Saint J. Subaru Stargazing Party at the Fairbanks Museum & Planetarium
On Friday, August 10th, the Fairbanks Museum & Planetarium will break the Guinness Record for the Largest Astronomy Lesson in the world! Be a part of the fun as we welcome 1,200 people to Main Street for a lesson with science educator Bobby Farlice-Rubio. Come early for local food trucks and astronomy experiments and stay for the live broadcast of the VPR Star Gazing Party with meteorologist Mark Breen of Eye On The Sky and VPR host Ric Cengeri.
Be sure to check back often to keep up on the latest news for this record breaking event!
Friday, August 10th is the date of our recordbreaking attempt. If rain is on the forecast, our backup date is August 11th. Please stay tuned to this site the week before the event and across the Fairbanks Museum social media accounts. If you'd like to be updated as to weather changes or want to RSVP, please click here (your RSVP will get you priority access to the event space, limitations apply)
- 5:30 PM Gates open, food trucks open, games begin!
- 7:30 PM Groups gather and are counted.
- 8:15 PM Lesson starts, record broken!
- 9:00 PM Live, on-site stargazing with Mark Breen
All activities will take place in front of the Fairbanks Museum & Planetarium (1302 Main Street, St. Johnsbury). For your safety and convenience, we're working with the Town of St. Johnsbury and the St. Johnsbury Police and Fire Departments to close Main Street to traffic during the stargazing event. For directions, click here.
If the map above does not load, parking will be available at the St. Johnsbury Academy Field House, the St. Johnsbury School, the Father Lively Center, and St. John the Evangelist Church (after 6:00 PM only).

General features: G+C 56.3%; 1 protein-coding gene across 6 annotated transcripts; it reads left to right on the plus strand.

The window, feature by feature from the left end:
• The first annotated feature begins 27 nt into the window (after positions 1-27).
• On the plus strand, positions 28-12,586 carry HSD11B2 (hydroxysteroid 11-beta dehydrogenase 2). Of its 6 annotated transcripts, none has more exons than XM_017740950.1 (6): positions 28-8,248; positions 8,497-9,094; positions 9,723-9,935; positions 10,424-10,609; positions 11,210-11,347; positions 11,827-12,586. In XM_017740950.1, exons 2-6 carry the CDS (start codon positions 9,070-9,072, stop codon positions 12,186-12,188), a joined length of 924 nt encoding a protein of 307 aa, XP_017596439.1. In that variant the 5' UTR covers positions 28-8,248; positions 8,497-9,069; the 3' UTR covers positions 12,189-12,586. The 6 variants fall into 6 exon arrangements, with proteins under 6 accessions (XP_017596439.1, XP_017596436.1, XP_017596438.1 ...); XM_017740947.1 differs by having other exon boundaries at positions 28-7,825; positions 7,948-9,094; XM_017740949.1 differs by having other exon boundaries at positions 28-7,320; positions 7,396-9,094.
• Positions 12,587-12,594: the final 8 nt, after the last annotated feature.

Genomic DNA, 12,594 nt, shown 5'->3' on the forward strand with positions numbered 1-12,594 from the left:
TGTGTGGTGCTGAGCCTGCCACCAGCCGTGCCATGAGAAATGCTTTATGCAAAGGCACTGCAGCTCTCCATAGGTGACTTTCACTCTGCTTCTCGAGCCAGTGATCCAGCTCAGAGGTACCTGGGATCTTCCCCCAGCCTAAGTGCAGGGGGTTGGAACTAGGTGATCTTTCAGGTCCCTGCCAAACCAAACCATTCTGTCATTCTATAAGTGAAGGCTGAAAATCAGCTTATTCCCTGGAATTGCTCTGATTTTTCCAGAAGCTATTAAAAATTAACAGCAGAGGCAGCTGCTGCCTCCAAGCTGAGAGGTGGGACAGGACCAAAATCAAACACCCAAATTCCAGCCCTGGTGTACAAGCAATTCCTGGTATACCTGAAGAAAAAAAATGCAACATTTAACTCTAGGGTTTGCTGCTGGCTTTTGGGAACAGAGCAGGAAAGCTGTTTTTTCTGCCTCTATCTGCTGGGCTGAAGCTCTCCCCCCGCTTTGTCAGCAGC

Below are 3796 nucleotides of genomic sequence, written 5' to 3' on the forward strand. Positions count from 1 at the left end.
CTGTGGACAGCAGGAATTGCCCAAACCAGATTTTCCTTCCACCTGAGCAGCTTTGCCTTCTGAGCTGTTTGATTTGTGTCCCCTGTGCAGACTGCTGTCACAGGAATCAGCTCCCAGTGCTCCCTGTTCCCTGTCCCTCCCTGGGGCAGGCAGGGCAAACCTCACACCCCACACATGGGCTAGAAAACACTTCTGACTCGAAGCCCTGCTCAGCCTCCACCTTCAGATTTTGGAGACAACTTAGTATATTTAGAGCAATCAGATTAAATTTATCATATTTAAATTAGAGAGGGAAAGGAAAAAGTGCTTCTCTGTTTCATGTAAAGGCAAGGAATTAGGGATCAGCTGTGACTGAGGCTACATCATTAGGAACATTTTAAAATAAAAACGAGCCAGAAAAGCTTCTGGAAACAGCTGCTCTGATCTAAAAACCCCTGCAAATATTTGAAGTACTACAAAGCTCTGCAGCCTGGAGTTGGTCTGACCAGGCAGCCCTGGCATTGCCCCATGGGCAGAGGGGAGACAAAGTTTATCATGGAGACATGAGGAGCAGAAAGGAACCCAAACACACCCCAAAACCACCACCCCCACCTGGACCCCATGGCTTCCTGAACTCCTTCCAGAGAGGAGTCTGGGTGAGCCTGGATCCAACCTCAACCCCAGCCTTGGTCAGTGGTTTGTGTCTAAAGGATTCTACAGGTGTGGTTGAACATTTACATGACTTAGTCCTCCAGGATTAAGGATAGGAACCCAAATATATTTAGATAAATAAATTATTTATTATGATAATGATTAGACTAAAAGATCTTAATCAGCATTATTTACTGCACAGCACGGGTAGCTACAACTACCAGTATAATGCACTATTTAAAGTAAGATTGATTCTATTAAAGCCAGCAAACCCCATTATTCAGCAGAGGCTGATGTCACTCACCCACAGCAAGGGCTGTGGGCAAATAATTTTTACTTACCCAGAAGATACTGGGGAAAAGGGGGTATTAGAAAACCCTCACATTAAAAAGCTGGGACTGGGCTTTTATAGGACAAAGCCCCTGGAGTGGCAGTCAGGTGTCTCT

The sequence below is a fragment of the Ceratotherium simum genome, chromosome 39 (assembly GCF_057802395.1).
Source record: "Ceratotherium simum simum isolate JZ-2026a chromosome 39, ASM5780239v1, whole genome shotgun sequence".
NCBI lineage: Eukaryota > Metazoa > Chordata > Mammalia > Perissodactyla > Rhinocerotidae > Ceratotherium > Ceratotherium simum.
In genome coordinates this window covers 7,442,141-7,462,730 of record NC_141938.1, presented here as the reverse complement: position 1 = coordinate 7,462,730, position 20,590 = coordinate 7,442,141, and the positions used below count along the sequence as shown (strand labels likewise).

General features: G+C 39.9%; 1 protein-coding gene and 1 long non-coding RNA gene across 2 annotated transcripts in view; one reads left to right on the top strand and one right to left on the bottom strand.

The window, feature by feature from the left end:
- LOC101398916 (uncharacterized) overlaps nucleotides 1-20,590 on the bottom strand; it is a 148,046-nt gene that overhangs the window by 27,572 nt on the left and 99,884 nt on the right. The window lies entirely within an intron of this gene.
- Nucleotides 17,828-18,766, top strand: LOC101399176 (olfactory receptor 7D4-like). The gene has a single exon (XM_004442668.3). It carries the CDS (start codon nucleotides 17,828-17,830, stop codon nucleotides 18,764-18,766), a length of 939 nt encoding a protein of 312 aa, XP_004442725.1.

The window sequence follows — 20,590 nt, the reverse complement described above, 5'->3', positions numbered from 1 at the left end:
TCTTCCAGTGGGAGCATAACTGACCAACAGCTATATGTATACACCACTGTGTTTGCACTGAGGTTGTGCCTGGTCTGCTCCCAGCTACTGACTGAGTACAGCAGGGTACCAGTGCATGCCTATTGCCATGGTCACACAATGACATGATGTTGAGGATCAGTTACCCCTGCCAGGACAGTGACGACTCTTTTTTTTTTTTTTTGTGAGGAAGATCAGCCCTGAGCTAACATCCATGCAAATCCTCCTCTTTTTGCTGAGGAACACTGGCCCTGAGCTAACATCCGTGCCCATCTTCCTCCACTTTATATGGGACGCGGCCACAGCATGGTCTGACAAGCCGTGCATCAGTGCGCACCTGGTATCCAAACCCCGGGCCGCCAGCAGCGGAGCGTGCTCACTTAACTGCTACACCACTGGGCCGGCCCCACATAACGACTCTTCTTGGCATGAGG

Can I make a reservation?
You can RSVP by clicking here. Your RSVP will get you priority access to the event space (limitations apply). Reservations will not be taken by phone or email.
Where can I stay in St. Johnsbury?
How will we be counted?
Once you arrive at the event you'll be given a plastic bracelet with a barcode. If you choose to leave (not encouraged) the record counting boundary your code is scanned and you are marked out. If you decide to re-enter the counting boundary your barcode will be scanned again, counting you in.
What happens during the event?
During the 30 minute event you'll be grouped into clusters of 50 people and assigned a team leader. Team leaders and other staff will be wearing official event shirts for your convenience.
What food options will there be?
There will be a selection of local food trucks within the record counting boundary that will open at 5:30 and close at 8:00, 15 minutes before the event is due to begin. Food is first come, first serve.
Are bathrooms available?
Porta Potties will be available within the record counting boundary.
Will there be activities for kids?
There will be a selection of astronomy activities leading up to the record breaking attempt. Check back soon for more detail.
When will the street be closing?
The street will officially close at 4:30 PM. Please seek alternate routes to parking.
Will the Museum be open?
The Museum will be closed after 7:15 and will re-open at 9:00.
What does Subaru mean in Japanese?
Subaru is the Japanese word for "Pleiades" or "Seven Sisters" and is the name of the bright cluster of stars in the constellation of Taurus the bull. You can see the Pleiades during the month of November when they are clearly visible, although you can typically only see six of the seven stars. The Subaru car logo, our main sponsor for this event, is an artistic rendition of those six stars.